Summer is here, which means it's time to fire up the grill. There are several benefits to grilling food. Vegetables, for example, retain more of their vitamins and minerals when grilled.
There are plenty of healthy grilling recipes you can try this summer that use seasonal produce. You can use the produce as your main dish or as a side to accompany a protein of your choice, such as chicken or fish.
Why is it important to eat food that's in season?
The seasonality of food refers to the time of year when certain foods are at their peak in terms of harvest and flavor. Seasonal foods tend to be fresher and more nutritious. Foods that are out of season are usually less flavorful because they start to lose their nutritional value once they've been harvested. It's even better if you can buy your seasonal produce from a local grower, since produce also loses its nutritional value during transport.
What are some common seasonal options in the summer?
Summer offers lots of great options for seasonal foods, including:
- Bell peppers
- Summer squash
Fruits like apples, bananas, cherries and strawberries are also in season during the summer.
Healthy grilling recipes to try this summer
Many foods that are in season during the summer are great for grilling. Here are a few recipes you can try that use in-season produce.
Zucchini is a variety of summer squash and part of the gourd family. It contains several important vitamins and minerals, including vitamin A and C, folate and potassium. Grilling zucchini is an easy way to get these health benefits, plus it doesn't take a lot to make it taste great!
To get the perfect grilled zucchini, make sure you cut it into uniform strips so that it grills evenly. Season your zucchini with extra virgin olive oil, salt, pepper and Italian seasonings before tossing it on a medium-high grill (400 to 450 degrees Fahrenheit). Cook on both sides for two to three minutes. You can enjoy grilled zucchini on its own as a main dish, or as a side with chicken, pork or fish.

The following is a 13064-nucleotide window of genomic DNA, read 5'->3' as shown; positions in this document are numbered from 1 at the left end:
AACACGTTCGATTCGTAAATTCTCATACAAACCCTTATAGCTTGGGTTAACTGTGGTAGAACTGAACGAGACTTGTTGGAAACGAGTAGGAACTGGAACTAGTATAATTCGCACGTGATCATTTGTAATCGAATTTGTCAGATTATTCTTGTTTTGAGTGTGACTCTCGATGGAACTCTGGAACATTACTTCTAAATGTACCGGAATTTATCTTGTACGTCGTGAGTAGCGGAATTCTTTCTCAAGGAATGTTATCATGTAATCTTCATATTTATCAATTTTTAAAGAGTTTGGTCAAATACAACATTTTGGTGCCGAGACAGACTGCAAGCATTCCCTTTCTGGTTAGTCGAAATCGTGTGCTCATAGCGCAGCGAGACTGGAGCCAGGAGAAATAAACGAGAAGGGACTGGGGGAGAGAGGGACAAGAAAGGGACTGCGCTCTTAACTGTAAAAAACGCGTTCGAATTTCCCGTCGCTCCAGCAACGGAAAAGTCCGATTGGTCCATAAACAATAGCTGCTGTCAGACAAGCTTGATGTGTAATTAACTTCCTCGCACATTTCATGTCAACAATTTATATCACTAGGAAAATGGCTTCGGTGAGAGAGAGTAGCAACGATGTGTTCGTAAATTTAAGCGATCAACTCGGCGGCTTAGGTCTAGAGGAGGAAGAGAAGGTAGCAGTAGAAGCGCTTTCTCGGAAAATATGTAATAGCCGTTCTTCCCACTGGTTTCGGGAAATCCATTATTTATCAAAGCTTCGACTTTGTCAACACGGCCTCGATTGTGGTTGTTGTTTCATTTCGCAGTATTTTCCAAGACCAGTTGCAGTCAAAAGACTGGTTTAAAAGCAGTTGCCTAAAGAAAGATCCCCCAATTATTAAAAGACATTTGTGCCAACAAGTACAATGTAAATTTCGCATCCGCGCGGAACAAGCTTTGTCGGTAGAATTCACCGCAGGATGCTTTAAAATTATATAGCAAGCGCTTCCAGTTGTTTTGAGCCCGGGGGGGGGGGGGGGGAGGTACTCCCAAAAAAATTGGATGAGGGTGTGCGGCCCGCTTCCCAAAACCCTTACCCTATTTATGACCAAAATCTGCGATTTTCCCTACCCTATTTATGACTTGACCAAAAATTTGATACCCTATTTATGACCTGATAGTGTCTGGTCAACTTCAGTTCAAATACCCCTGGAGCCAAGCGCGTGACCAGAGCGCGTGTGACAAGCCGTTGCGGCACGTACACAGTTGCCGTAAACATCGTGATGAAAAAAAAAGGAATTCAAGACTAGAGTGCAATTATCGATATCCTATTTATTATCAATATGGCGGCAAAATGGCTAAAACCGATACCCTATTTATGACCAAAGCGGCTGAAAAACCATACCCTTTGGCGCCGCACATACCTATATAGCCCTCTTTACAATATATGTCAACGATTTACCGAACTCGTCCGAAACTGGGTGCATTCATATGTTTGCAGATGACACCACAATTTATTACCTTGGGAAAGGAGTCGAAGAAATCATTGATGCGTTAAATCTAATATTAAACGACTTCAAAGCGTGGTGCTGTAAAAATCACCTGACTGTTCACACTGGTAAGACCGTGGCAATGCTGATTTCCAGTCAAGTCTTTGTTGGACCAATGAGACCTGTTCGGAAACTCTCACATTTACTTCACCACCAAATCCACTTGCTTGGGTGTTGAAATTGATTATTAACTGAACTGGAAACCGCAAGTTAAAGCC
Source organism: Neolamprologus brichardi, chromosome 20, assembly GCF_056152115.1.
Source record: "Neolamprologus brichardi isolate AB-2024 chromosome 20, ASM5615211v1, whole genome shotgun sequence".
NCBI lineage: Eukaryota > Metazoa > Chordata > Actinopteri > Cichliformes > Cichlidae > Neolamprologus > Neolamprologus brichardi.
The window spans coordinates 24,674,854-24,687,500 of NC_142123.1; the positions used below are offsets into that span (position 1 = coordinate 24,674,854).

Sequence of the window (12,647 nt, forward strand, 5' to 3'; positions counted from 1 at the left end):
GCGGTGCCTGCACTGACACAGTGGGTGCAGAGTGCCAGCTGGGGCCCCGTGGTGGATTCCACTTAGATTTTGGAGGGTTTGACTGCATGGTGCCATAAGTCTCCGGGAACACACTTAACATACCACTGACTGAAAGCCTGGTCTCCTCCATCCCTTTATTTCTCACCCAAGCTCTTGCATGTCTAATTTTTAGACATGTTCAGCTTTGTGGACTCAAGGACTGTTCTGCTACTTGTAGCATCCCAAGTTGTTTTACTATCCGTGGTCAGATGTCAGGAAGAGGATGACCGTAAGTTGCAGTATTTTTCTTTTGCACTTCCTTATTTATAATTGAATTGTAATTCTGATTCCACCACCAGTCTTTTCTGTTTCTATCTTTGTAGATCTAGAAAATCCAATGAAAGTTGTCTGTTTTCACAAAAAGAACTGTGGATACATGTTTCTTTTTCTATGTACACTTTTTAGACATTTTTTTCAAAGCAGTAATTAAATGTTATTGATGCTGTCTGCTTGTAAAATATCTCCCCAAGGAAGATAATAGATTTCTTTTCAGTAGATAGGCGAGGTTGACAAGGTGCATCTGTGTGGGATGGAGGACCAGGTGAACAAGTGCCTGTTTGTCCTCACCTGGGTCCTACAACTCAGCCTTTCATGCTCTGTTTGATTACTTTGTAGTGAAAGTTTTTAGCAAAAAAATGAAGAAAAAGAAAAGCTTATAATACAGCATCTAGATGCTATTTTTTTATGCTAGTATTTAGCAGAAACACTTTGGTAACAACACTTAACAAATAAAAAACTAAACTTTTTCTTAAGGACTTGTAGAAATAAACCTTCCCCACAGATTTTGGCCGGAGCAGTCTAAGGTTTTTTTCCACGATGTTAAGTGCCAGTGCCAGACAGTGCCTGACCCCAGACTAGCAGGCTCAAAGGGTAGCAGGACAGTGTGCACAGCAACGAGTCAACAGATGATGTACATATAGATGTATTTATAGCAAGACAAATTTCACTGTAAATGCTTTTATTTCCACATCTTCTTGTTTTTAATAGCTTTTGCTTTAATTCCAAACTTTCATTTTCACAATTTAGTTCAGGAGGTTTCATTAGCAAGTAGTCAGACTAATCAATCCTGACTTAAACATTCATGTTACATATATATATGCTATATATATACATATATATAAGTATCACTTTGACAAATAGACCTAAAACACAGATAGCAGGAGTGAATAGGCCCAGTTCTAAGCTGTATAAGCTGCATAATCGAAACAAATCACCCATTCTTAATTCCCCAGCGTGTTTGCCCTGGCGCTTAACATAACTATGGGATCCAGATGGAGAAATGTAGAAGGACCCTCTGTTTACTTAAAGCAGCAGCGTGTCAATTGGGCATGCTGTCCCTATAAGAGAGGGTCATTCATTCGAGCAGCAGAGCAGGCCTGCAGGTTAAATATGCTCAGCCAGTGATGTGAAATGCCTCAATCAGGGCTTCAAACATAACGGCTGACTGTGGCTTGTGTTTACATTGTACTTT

Eggplant is a member of the nightshade family, along with bell peppers, potatoes and tomatoes. Similar to zucchini, it is high in vitamin A and potassium, and has just 25 calories per serving.
To grill eggplant, cut it into rounds or slices. Sprinkle with salt and let sit for 15 minutes; then pat dry with a paper towel to remove excess moisture. Toss the eggplant with a garlic and herb oil, and throw it on the grill on medium-high heat until the slices are tender and slightly charred (about two to three minutes per side).
For Mediterranean-style eggplant, top with feta, parsley and lemon juice, and pair with a tahini dressing.
At just 16 calories per cup, cucumbers are high in vitamin K, vitamin C, magnesium, manganese and potassium. Like zucchinis and eggplant, cucumbers don't need a lot of prep work before being put on the grill. Cut the cucumbers into spears and toss with enough oil to coat the outside. Add a pinch of salt and grill over medium heat for two to three minutes on both sides until they have a little char. Eat them just the way they come off the grill, or cut them up and add them to a salad.
Try mixing your cucumber with mint, almonds and feta cheese, and make a simple dressing of olive oil and lemon juice.
Grilled chicken, fish or pork
If you just prefer to have a protein as your main dish, it's easy to grill chicken or fish after you've seasoned it to your liking. After preheating the grill on high for 10 to 15 minutes, grill medium to large chicken breasts over medium heat for about 10 minutes, until the internal temperature reaches 165 degrees Fahrenheit, turning them at the halfway point. For fish, grill for eight to 10 minutes after bringing the fish up to room temperature. Pork chops should be grilled for about four to six minutes per side. Fish and pork should both be cooked until the internal temperature reaches 145 degrees Fahrenheit.
Let your protein rest for three to five minutes before serving it. This allows the fibers of the meat to reabsorb the juices, which helps to keep the meat tender. Pair with in-season produce such as watermelon, corn or a salad topped with tomatoes and cucumber.
Practice safe grilling
As you prepare for grilling season, it's important to keep safety in mind. Make sure you clean the surface of your grill before cooking. If you've used a wire brush, check the grill carefully, as the bristles can dislodge from the brush and get stuck in food. Be sure to avoid cross-contamination by using clean utensils to handle meat, and consider using a meat thermometer to ensure that meat is cooked to a hot enough temperature to kill germs.
Grilling in-season produce ensures you're eating meals that are at the height of their flavor and nutritional value. It's also a great way to put a twist on foods that you might otherwise prepare using other methods, such as roasting or sautéing. Once you've tried some of these grilled recipes, you may find yourself wishing for summer year-round!